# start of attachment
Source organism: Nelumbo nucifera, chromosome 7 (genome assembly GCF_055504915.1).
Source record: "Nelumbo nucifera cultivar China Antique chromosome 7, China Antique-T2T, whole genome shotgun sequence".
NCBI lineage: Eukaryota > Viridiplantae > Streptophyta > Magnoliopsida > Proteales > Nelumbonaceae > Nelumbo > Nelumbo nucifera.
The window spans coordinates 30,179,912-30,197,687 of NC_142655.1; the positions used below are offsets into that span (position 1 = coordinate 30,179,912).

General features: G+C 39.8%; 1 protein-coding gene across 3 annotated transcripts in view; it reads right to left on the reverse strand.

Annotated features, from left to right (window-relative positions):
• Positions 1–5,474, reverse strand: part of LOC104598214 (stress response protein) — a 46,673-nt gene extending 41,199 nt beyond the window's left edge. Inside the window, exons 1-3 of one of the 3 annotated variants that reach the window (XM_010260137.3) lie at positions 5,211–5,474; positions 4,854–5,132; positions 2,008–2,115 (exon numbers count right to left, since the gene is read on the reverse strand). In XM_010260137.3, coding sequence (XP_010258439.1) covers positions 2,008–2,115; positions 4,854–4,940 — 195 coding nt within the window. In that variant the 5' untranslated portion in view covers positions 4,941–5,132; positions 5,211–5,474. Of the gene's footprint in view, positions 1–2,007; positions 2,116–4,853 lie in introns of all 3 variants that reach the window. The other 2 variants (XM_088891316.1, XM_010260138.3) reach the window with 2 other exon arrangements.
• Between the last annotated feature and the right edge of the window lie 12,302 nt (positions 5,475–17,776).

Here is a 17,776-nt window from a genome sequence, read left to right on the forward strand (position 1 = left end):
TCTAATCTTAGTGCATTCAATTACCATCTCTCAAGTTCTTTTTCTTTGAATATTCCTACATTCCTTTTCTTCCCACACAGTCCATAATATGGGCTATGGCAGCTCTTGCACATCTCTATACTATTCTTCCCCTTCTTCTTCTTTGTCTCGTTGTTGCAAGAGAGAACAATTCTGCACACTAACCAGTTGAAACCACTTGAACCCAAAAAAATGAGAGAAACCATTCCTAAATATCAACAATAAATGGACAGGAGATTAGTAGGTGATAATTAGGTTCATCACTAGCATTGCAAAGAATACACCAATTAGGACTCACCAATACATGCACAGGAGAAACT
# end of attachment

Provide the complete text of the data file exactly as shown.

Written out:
Source organism: Nelumbo nucifera, chromosome 7 (genome assembly GCF_055504915.1).
Source record: "Nelumbo nucifera cultivar China Antique chromosome 7, China Antique-T2T, whole genome shotgun sequence".
NCBI lineage: Eukaryota > Viridiplantae > Streptophyta > Magnoliopsida > Proteales > Nelumbonaceae > Nelumbo > Nelumbo nucifera.
The window spans coordinates 30,179,912-30,197,687 of NC_142655.1; the positions used below are offsets into that span (position 1 = coordinate 30,179,912).

General features: G+C 39.8%; 1 protein-coding gene across 3 annotated transcripts in view; it reads right to left on the reverse strand.

Annotated features, from left to right (window-relative positions):
• Positions 1–5,474, reverse strand: part of LOC104598214 (stress response protein) — a 46,673-nt gene extending 41,199 nt beyond the window's left edge. Inside the window, exons 1-3 of one of the 3 annotated variants that reach the window (XM_010260137.3) lie at positions 5,211–5,474; positions 4,854–5,132; positions 2,008–2,115 (exon numbers count right to left, since the gene is read on the reverse strand). In XM_010260137.3, coding sequence (XP_010258439.1) covers positions 2,008–2,115; positions 4,854–4,940 — 195 coding nt within the window. In that variant the 5' untranslated portion in view covers positions 4,941–5,132; positions 5,211–5,474. Of the gene's footprint in view, positions 1–2,007; positions 2,116–4,853 lie in introns of all 3 variants that reach the window. The other 2 variants (XM_088891316.1, XM_010260138.3) reach the window with 2 other exon arrangements.
• Between the last annotated feature and the right edge of the window lie 12,302 nt (positions 5,475–17,776).

Here is a 17,776-nt window from a genome sequence, read left to right on the forward strand (position 1 = left end):
TCTAATCTTAGTGCATTCAATTACCATCTCTCAAGTTCTTTTTCTTTGAATATTCCTACATTCCTTTTCTTCCCACACAGTCCATAATATGGGCTATGGCAGCTCTTGCACATCTCTATACTATTCTTCCCCTTCTTCTTCTTTGTCTCGTTGTTGCAAGAGAGAACAATTCTGCACACTAACCAGTTGAAACCACTTGAACCCAAAAAAATGAGAGAAACCATTCCTAAATATCAACAATAAATGGACAGGAGATTAGTAGGTGATAATTAGGTTCATCACTAGCATTGCAAAGAATACACCAATTAGGACTCACCAATACATGCACAGGAGAAACT